After certification was First Aid. Then we had our lunch cookout. It was fantastic. Marie and I are now the designated firebuilders, so we don’t have to do any of the other chores. We had triple-layer pizza in a dutch oven, salad, garlic bread, and chocolate pudding cones. Krispie and Patches got in a chocolate pudding fight and starting smearing each other with pudding. They looked so gross afterward, everybody took pictures of them.

We were supposed to be painting rocks for our “Brighton Buddies” when we noticed some girls were burning garbage in the incinerator, so we snuck away and tossed some firecrackers in the incinerator. That was a blast! (Literally.) No one was harmed in the performing of this prank.

Then our unit challenged the other unit to a game of “Paper Charades,” where you run into the counselors' room to get a word, then run out and draw your clues instead of acting them out. (I guess this was pre-Pictionary!). Then we had our dinner cookout—Cheeseburgers. It was good, too.

Tonight we had an Indian Ceremony on Century Rock.

This morning we left on an all-day hike. To start us out, Trix read something Helen Keller had written: “If I could see…” Then we split up into partners. One was blind-folded and the other had to lead her, and describe things for her, and let her feel things, etc. I had to lead Marie first. Then we traded places and she guided me. It was great.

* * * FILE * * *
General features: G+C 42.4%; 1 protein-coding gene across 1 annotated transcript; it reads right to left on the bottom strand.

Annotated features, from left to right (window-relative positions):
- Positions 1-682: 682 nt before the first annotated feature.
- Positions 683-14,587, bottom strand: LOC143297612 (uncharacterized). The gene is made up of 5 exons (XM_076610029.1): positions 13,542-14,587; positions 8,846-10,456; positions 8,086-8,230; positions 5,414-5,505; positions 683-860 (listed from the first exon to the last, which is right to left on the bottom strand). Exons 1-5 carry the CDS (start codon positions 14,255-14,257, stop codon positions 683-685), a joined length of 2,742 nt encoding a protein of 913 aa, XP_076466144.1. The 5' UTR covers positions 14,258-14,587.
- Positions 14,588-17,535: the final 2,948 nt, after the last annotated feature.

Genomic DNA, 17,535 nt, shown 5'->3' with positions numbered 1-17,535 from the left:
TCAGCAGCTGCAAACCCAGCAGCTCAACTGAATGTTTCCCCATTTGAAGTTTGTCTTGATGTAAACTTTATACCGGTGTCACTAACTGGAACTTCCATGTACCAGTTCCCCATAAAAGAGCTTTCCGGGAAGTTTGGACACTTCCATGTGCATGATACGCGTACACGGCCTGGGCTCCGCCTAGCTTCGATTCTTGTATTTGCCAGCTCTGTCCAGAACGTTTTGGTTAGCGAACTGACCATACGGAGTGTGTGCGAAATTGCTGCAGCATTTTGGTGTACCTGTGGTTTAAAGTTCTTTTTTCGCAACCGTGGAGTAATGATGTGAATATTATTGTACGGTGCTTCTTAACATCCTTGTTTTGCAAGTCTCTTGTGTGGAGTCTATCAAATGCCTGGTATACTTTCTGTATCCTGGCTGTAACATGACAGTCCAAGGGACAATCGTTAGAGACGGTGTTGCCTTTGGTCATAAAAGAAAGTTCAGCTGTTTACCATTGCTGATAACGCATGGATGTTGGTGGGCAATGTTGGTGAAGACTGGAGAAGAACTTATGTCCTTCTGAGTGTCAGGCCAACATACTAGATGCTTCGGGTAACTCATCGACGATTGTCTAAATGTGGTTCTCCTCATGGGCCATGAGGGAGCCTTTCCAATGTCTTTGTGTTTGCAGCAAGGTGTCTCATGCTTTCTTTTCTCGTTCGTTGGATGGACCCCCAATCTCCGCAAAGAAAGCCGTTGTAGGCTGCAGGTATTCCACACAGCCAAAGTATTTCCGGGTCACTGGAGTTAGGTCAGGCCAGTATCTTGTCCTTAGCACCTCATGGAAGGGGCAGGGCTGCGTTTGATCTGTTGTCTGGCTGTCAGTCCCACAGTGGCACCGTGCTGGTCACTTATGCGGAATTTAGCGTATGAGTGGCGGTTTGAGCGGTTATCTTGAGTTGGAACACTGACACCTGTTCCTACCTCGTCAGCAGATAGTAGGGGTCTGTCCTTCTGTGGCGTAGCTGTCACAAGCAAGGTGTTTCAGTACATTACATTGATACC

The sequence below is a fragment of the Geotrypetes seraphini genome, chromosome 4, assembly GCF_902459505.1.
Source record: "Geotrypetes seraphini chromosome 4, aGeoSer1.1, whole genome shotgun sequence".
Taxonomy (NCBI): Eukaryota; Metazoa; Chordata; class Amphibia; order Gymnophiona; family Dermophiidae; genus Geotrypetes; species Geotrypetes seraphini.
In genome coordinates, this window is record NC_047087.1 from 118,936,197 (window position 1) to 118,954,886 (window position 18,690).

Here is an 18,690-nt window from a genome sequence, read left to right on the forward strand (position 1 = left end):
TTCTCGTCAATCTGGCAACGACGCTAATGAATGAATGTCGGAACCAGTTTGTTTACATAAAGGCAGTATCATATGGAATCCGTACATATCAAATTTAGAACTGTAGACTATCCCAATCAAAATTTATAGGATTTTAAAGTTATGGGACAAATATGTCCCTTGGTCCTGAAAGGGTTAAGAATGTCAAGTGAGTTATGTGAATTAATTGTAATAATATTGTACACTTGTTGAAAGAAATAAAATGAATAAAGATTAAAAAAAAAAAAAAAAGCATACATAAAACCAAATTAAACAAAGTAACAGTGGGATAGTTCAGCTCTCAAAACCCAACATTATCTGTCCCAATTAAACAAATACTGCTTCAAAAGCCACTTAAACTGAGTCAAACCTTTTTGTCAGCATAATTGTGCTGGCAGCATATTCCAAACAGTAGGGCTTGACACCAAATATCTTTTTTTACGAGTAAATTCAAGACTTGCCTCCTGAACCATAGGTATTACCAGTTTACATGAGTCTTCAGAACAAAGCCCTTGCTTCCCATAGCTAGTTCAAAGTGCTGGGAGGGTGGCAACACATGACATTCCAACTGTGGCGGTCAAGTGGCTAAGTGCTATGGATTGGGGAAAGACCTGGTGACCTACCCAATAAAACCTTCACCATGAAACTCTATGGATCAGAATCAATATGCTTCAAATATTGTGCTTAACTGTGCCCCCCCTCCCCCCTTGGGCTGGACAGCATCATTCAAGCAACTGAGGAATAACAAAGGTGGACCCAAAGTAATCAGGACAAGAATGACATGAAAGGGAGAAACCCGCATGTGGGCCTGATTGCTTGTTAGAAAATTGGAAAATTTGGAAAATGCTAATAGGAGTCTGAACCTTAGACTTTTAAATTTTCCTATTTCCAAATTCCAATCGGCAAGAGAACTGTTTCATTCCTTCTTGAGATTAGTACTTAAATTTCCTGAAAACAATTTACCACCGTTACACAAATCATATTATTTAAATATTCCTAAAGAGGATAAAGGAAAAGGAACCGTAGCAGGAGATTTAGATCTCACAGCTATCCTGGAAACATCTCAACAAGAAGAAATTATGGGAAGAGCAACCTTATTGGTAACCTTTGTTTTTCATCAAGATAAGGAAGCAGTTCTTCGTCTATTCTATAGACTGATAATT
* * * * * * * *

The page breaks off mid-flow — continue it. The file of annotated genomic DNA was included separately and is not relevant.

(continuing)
The hike wasn’t very hard at all. We went up past Twin Lakes to the saddle and Twin Peaks. It was really beautiful all the way up, but whoever said “the best view is from the top” knew what they were talking about. I wish everybody in the world could have the chance to see that. Notice everything and appreciate everything. That’s what the things in nature were put there for.

Since this week was “Easter Week” at camp, we all made “Easter Bonnets” and had a parade. Pippin was the commentator, and the camp directors were judges. Marie made a tin foil soldier helmet and won first place in our unit.

Most of the skits were really funny, but the only one I can remember is ours. You can tell I wrote it, just by the title—“Senior Citizens Romper Room.”  I was Great-Grandma Julie, Carolyn was Bigga Momma Stroganoff, Marie was “Mrs. Butterworth,” etc. We started out with “Sharing Time” (Show-and-Tell). Marie used Ember’s “Angry Doll” and said she used it when she was mad instead of yelling at her grandkids. Carolyn had a stuffed frog and said it was an old family pet they preserved after it died. Somebody else had a traffic sign and said they picked it up as a souvenir when they were crossing the plains.  After “Sharing Time” I said, “We’re ready, Grandma Music,” and we sang:

When upon life’s mountain you are over the hill
And you think the time has come to start your will
Count your many grandkids, name them one by one
Trying to remember them is lots of fun!

Then I announced that we were going into the kitchen for warm milk and prune juice.